It has been the contention of many agronomists, including Ken Ferrie, well known agronomist at the Farm Journal, that seed placement for corn is critical. In fact, double digit yield losses in corn from improper planting are unfortunately common. Thankfully, rapid advances in plant technology and seed monitoring have greatly enhanced seeding accuracy.
Today’s planters also can precisely vary seed rate according to a predetermined map. How the map is made depends on the quality of the outcome. Yields vary because of weeds, insects, disease, compaction, poor drainage, over and/or under irrigation, soil changes, etc… Making a variable rate seed map from only a yield map stands a significant chance of inaccurately reflecting the true productivity potential of the field. The most important base layer for variable rate seeding is an accurate soils map.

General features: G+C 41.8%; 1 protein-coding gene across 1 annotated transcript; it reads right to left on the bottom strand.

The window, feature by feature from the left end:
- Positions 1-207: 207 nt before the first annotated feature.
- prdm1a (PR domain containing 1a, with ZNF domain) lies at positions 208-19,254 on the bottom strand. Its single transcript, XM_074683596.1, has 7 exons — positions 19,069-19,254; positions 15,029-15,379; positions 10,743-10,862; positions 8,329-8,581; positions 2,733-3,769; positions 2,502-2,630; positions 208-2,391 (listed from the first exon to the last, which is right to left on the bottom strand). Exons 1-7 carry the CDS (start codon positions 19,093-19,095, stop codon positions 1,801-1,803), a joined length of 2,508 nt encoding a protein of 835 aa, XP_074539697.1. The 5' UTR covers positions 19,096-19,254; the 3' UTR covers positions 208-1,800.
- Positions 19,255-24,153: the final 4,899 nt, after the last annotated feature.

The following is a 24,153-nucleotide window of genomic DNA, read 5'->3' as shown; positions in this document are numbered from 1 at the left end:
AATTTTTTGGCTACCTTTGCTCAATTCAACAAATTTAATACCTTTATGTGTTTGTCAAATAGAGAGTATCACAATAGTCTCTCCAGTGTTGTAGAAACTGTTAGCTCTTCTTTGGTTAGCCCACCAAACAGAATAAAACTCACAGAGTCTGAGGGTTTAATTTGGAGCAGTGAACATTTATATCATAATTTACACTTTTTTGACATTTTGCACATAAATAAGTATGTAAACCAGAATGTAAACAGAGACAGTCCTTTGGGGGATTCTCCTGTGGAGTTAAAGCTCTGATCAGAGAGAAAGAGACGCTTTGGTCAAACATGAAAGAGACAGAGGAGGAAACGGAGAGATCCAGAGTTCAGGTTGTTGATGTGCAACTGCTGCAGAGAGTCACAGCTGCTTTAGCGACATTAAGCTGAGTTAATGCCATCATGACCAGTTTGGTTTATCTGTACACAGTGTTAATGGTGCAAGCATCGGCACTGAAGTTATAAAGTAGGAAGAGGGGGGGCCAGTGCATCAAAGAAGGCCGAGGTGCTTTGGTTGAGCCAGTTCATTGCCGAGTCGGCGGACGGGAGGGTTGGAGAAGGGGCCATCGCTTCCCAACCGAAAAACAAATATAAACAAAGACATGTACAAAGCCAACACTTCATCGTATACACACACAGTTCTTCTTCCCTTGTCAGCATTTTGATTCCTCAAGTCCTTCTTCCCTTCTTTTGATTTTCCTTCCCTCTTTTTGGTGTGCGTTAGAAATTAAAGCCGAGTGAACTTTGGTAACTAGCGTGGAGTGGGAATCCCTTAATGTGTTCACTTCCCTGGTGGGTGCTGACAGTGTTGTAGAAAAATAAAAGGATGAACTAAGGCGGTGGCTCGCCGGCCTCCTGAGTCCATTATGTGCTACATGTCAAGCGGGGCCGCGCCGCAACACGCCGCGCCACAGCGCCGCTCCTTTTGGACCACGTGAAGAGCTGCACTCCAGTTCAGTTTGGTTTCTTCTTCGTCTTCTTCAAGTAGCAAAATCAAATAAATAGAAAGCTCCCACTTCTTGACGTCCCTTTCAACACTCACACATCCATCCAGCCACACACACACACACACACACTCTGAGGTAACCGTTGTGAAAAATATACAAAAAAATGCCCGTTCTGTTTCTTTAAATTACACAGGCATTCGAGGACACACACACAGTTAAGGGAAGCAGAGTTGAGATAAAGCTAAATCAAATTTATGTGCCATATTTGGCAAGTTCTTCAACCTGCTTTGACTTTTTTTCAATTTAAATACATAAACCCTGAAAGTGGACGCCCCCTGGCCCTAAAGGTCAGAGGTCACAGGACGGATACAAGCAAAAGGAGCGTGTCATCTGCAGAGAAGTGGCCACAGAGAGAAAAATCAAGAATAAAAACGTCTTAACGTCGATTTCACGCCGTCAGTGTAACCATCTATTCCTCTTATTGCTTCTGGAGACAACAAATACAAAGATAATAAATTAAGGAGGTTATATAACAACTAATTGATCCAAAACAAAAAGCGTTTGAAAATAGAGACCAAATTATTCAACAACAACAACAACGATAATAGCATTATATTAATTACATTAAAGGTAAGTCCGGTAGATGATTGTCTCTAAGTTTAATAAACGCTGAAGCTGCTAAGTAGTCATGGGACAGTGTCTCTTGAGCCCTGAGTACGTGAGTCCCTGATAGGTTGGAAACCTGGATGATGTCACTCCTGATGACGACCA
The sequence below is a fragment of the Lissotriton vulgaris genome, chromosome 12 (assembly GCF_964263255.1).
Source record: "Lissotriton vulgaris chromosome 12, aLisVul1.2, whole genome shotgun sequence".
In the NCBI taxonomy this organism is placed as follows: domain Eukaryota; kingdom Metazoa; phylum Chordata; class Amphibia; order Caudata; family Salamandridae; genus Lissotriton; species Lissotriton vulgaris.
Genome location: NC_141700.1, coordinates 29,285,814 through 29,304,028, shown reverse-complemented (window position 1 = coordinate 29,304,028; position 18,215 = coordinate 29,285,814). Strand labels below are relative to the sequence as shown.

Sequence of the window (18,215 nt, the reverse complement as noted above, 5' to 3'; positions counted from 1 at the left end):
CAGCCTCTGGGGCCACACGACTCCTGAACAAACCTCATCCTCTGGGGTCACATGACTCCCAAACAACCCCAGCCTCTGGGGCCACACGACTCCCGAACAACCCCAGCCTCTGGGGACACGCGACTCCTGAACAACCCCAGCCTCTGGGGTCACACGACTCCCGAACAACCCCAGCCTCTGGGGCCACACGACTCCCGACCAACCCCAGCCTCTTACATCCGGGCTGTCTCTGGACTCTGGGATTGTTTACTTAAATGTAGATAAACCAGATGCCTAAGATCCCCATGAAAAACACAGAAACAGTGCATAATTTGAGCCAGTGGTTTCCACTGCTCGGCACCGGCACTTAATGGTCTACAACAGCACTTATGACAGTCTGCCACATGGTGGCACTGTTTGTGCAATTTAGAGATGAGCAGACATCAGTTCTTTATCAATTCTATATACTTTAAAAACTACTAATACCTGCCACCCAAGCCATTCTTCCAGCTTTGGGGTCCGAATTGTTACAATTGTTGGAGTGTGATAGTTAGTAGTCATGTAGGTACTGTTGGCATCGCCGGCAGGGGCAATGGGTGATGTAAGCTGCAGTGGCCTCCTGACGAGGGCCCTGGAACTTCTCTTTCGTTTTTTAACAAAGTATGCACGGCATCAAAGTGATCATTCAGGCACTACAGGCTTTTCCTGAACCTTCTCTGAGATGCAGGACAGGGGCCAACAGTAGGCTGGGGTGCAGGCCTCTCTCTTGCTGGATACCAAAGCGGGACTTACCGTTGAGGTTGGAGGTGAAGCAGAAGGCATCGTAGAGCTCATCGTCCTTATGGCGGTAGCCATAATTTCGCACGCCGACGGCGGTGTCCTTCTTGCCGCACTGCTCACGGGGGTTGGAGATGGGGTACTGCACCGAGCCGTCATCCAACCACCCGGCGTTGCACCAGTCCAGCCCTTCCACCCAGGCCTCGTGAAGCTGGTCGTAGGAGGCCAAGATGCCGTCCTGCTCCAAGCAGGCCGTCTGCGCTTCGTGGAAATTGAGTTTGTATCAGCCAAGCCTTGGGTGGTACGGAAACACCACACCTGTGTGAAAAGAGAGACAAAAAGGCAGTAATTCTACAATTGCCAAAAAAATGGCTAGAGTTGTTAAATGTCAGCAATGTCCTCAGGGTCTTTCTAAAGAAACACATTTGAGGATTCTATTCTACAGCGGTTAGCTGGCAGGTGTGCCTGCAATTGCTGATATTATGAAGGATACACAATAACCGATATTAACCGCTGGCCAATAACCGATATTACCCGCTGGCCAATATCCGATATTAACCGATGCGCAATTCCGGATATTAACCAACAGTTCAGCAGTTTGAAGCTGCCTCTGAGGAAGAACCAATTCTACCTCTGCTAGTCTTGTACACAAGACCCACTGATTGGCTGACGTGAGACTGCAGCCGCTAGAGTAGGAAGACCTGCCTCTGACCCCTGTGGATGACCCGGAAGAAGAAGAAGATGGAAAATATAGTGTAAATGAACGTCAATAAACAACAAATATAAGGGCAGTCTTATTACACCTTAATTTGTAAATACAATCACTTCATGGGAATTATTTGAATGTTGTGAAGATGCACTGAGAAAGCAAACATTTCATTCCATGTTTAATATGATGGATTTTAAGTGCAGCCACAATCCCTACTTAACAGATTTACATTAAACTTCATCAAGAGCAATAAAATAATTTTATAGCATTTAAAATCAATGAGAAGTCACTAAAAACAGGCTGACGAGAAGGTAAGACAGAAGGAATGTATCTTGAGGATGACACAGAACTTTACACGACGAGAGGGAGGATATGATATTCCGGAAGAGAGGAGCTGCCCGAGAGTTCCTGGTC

Additional layers would include a yield map, nutrient maps including ASNT, an organic matter map, etc… Since all water moves down slope, a topographical map is very beneficial in irrigation agriculture. In the end, the map is only as good as the data used to make the variable rate seeding map. Many seed and fertilizer companies have the capacity to make the maps in house. There are several companies who provide this service commercially. MISS customers can have this service directly through MISS.